November 25, 2019

Today you should read: 2 Samuel 16

There are 3 figures that we need to focus on in today’s passage, and none of them are David. 

1. Ziba: This is Mephibosheth’s servant, and if you recall Mephibosheth is Jonathan’s son, the son of Saul. So here is the Saul’s grandsons repaying David for the kindness David showed his family. If you recall, Jonathan and David were close friends, and after Jonathan’s death, David took care of Mephibosheth, who was crippled (ch. 9). It is amazing to see that someone from Saul’s lineage is willing to help out David, because the second person in our passage is from Saul’s lineage but he is cursing David. 

2. Shimei: This man is a descendant of Saul. His words and actions are the complete opposite from Ziba’s. If you remember from Tim’s message on Ruth 1, he talked about how you can be bitter or better. Well, Shimei is the bitter one, while Ziba and Mephibosheth are the better ones.

Mephibosheth and Ziba could have blamed David for the death of Saul and Jonathan, but they didn’t. They knew who God had ordained to be king and they helped David in a time of need. Shimei, on the other hand, blamed David for their deaths and did not follow what the Lord ordained. 

3. Much like Shimei, Absalom did not follow what God had ordained. Nowhere in Scripture does it say God anointed Absalom to be king. He decided he wanted to be king and nothing was going to stop him from trying to get that. His actions are wicked, and nothing like how the king of Israel was to act.

What do we learn from these three guys? Well, as Tim says, “Things always go better when you do them God’s way.” Ziba knew that God ordained David to be king and he was going to help the king in a time of need. Shimei and Absalom rejected David as king and wanted their own needs met. 

How are you doing following God’s plan for your life? Are you constantly trying to take control of it or do you submit to God’s authority and rule? This week, notice the times where you are trying to control your life and take that time to stop and pray. Ask God for guidance and direction in that time. 

By: Brice Stockton — Student Ministry Apprentice


November 23, 2019

Today you should read: 2 Samuel 15

I’m not sure if it can get any lower then your own son trying to dethrone you as king. Ever since his sin with Bathsheba, David’s family was suffering the consequences. Beginning with the death of the illegitimate child from the affair and now internal jealousies. Now his son, Absalom had won the hearts of Israel and was about to lead a rebellion against King David’s throne. To protect Israel, prevent a civil war, and avoid bloodshed with his own son, King David fled. Sometimes in our situations and conflicts, it’s wisest for us to not exactly flee, but instead step away when other options seem to point to continued conflict or vengeance.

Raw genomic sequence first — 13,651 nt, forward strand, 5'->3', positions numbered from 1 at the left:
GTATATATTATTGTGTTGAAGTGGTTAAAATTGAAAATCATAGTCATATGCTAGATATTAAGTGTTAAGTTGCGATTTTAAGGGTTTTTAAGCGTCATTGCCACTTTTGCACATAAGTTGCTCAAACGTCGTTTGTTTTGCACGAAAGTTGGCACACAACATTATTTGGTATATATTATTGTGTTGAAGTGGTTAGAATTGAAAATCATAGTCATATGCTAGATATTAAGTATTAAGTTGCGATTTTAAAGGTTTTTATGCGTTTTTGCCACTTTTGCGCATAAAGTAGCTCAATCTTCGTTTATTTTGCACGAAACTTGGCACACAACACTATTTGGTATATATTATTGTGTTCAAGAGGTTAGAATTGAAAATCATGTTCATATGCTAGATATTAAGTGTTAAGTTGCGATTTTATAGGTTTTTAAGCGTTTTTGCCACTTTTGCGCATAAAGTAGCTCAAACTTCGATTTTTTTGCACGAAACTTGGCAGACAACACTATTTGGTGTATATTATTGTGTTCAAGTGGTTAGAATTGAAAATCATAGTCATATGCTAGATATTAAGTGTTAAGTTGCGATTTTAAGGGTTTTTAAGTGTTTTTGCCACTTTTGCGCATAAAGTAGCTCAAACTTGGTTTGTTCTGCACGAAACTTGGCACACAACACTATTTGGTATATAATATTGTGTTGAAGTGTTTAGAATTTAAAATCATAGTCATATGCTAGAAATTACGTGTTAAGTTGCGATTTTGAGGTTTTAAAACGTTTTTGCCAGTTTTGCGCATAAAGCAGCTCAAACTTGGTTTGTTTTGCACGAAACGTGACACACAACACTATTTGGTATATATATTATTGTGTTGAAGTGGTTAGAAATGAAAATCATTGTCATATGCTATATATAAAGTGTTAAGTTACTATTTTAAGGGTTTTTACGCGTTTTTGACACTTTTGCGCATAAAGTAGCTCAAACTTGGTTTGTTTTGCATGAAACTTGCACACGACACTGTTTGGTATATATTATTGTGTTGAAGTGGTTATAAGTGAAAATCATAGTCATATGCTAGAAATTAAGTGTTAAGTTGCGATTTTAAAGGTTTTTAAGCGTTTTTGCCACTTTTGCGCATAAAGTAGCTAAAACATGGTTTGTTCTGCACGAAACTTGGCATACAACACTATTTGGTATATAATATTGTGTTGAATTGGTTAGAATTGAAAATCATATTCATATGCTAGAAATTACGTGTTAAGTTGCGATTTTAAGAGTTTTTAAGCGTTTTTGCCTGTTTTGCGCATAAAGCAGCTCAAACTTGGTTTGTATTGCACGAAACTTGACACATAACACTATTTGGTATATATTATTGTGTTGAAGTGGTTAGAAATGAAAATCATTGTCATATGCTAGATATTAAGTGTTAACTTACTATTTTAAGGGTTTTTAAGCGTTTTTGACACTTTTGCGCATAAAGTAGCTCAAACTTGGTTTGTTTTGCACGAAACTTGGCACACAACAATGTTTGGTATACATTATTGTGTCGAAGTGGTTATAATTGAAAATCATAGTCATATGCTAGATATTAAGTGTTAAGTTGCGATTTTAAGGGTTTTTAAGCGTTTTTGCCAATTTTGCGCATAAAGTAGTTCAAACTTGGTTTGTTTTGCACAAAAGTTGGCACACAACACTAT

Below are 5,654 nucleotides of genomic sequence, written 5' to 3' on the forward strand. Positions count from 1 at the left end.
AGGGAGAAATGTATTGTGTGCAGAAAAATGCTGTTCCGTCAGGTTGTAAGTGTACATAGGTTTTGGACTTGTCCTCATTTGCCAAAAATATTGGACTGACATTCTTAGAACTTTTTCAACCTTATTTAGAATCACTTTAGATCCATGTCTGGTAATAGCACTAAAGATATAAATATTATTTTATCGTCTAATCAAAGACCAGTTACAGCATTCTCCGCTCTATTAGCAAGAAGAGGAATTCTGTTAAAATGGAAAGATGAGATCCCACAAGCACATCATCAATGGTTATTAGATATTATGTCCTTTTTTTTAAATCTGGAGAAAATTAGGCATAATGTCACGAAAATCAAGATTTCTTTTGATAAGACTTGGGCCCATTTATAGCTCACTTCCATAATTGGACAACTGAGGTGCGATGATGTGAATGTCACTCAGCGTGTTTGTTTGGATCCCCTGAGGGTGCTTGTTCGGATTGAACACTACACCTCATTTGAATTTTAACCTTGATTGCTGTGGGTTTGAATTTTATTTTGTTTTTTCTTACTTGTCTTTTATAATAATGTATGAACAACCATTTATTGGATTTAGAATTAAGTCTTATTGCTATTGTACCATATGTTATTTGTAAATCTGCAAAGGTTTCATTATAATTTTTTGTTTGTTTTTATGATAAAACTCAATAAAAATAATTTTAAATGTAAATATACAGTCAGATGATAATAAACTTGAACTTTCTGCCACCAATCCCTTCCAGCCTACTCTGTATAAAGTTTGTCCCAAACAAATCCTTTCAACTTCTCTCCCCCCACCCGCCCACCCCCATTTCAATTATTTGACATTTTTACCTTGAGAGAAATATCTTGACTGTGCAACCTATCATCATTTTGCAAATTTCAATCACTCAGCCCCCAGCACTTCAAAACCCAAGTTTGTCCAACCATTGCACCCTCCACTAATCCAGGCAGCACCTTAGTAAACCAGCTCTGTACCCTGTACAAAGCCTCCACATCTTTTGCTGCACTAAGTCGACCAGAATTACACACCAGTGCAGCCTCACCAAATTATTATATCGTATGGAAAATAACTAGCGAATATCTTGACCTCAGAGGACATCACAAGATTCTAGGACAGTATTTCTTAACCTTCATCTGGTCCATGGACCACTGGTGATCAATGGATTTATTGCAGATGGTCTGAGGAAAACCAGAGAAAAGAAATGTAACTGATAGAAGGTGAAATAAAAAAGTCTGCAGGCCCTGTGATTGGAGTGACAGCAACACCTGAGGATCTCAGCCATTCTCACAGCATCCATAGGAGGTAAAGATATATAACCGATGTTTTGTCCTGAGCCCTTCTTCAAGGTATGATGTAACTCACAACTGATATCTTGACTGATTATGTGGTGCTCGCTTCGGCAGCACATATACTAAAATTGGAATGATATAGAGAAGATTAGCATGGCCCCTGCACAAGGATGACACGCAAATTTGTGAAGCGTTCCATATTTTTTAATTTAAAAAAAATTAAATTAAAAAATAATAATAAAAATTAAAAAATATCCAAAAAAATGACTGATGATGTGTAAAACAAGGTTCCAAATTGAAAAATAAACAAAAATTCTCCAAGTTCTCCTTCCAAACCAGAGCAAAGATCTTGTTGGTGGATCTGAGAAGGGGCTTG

More often than not, our initial response to an attack is to defend ourselves. But sometimes it’s best for us to keep peace by spending time with the Lord and trusting Him in the midst of it. In fact we continue to see David’s heart and response in this chapter in Psalm 3 where he writes his prayer to the Lord when in retreat from Absalom across the Jordan River.

Psalm 3 

1 O Lord, how many are my foes!
    Many are rising against me;
many are saying of my soul,
    “There is no salvation for him in God.” Selah

But you, O Lord, are a shield about me,
    my glory, and the lifter of my head.
I cried aloud to the Lord,
    and he answered me from his holy hill. Selah

I lay down and slept;
    I woke again, for the Lord sustained me.
I will not be afraid of many thousands of people
    who have set themselves against me all around.

Arise, O Lord!
    Save me, O my God!
For you strike all my enemies on the cheek;
    you break the teeth of the wicked.

Salvation belongs to the Lord;
    your blessing be on your people!

By: Erik Koliser — West Campus Pastor

November 22, 2019

Today you should read: 2 Samuel 14

For so long David has been a shooting star. His ascendency to power and his faithfulness in the process is an example to follow. He truly was a man after God’s own heart. As such, God blessed David with a covenant of an eternal throne (2 Sam 7). However, as we recently read, David’s ascent has stalled, and his story is plummeting.

We enter chapter 14 with one son dead, and another son living among foreigners to avoid the consequences of murder. Where David fled Saul in righteousness, Absolom fled in sin. 

In chapter 14, David’s man Joab hatches a plot to grant a pardon to Absalom. Like Nathan, Joab brought the woman from Tekoa to tell a story for which David would render judgment, and unknowingly, challenge his own circumstances. Joab’s ploy worked and Absalom could return to Jerusalem. 

Absalom was acquitted legally, but not relationally. For two years, Absalom lived in Jerusalem, but did not see the king. Like a spoiled child, Absalom set fire to Joab’s field to get his attention. After arson got Joab’s attention, Absalom said that it would have been better for him to stay where he was than to be in Jerusalem without a relationship with his father. The king summoned Absalom and the relationship restored.